Protesters, who numbered some 10,000 on Tahrir Square this afternoon, have called major demonstrations for tomorrow. Many formed human chains across roads to seal off the square.

This is a trial of strength in which the army has a crucial role as its commanders seek to preserve their institution's influence and wealth in the face of massive popular rejection of the old order, widely regarded as brutal, corrupt and wasteful.

The government, which rejected assumptions by foreign powers that it had orchestrated the attacks on demonstrators, seemed to be counting on winning over the sympathy of Egyptians feeling the pinch of unprecedented economic dislocation.

"I just want to see security back on the streets so that I can go on with my life," said Amira Hassan, 55, a Cairo teacher. "It makes no difference to me whether Mubarak stays or leaves."

Suleiman, seen as a possible interim successor to Mubarak, took up the theme of reconciliation, promising to release detained demonstrators and to punish those who fomented trouble.

He confirmed that Mubarak's businessman son Gamal would not run for president to succeed his father. Ten days ago, that would have been shock news. It surprised no one today.

The protesters in Tahrir Square, dominated now by a youthful hard core including secular middle-class graduates and mostly poorer Islamist activists from the Brotherhood, barely listened.

They were inspired by the example of Tunisia, where veteran strongman Zine al-Abidine Ben Ali was forced to flee last month.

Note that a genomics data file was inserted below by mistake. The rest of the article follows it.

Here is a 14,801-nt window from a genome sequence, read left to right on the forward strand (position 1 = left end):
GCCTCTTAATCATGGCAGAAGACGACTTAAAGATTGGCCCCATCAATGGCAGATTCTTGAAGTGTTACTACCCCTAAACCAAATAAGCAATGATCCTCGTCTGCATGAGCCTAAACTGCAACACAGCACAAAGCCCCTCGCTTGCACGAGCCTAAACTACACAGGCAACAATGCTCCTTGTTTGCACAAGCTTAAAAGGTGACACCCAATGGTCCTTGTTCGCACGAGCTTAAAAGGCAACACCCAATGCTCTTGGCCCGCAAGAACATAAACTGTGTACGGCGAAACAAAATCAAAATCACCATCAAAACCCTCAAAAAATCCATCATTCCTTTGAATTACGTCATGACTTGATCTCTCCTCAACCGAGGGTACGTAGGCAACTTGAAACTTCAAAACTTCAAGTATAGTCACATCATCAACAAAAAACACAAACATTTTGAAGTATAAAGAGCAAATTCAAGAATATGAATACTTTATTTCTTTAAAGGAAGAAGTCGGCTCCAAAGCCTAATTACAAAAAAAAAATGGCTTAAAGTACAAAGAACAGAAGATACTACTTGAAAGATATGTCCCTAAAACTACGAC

But many other Egyptians have more respect for Mubarak and seem willing to let him depart more gracefully in due course.

Those supporting the calls for constitutional change and free elections saw the violence, unleashed yesterday by men they assume to be secret policemen and ruling party loyalists, as the desperation of a president who cannot count on his army.

It was a "stupid, desperate move", said Hassan Nafaa, a political scientist and leading opposition figure. "This will not put an end to the protests," he said. "This is not the Tahrir Square revolution, it is a general uprising."

Though less numerous than earlier in the week, there were demonstrations in Suez and Ismailia, industrial cities where inflation and unemployment have fuelled the sort of dissent that hit Tunisia and which some believe could ripple in a domino effect across other autocratic Arab states.

There were also protests in the port city of Alexandria.

Many analysts see the army seeking to preserve its own position by engineering a smooth removal of Mubarak, a former air force commander. Its course is unclear. On Monday it gave protesters heart by pledging to let them demonstrate.

But on Wednesday, troops stood by as Mubarak supporters charged Tahrir Square on horseback and camels, lashing out at civilians. After dark, several demonstrators were shot dead.

Only this morning did soldiers set up a clear buffer zone around the square to separate the factions. But that did not prevent new clashes, as groups pelted each other with rocks.

Many believe Mubarak's efforts to hang on may create strains within the army, which may seek to cut short the confrontation.

"There is a real threat to the integrity of the armed forces, the longer this goes on," said Faysal Itani of Exclusive Analysis. "The pressure on the army must be intense to put him on a plane or in a villa ... I'd give him seven to 10 days."

Egypt was the first Arab state to make peace with Israel. Prime Minister Benjamin Netanyahu says revolution in Cairo could create an Iranian-style theocracy.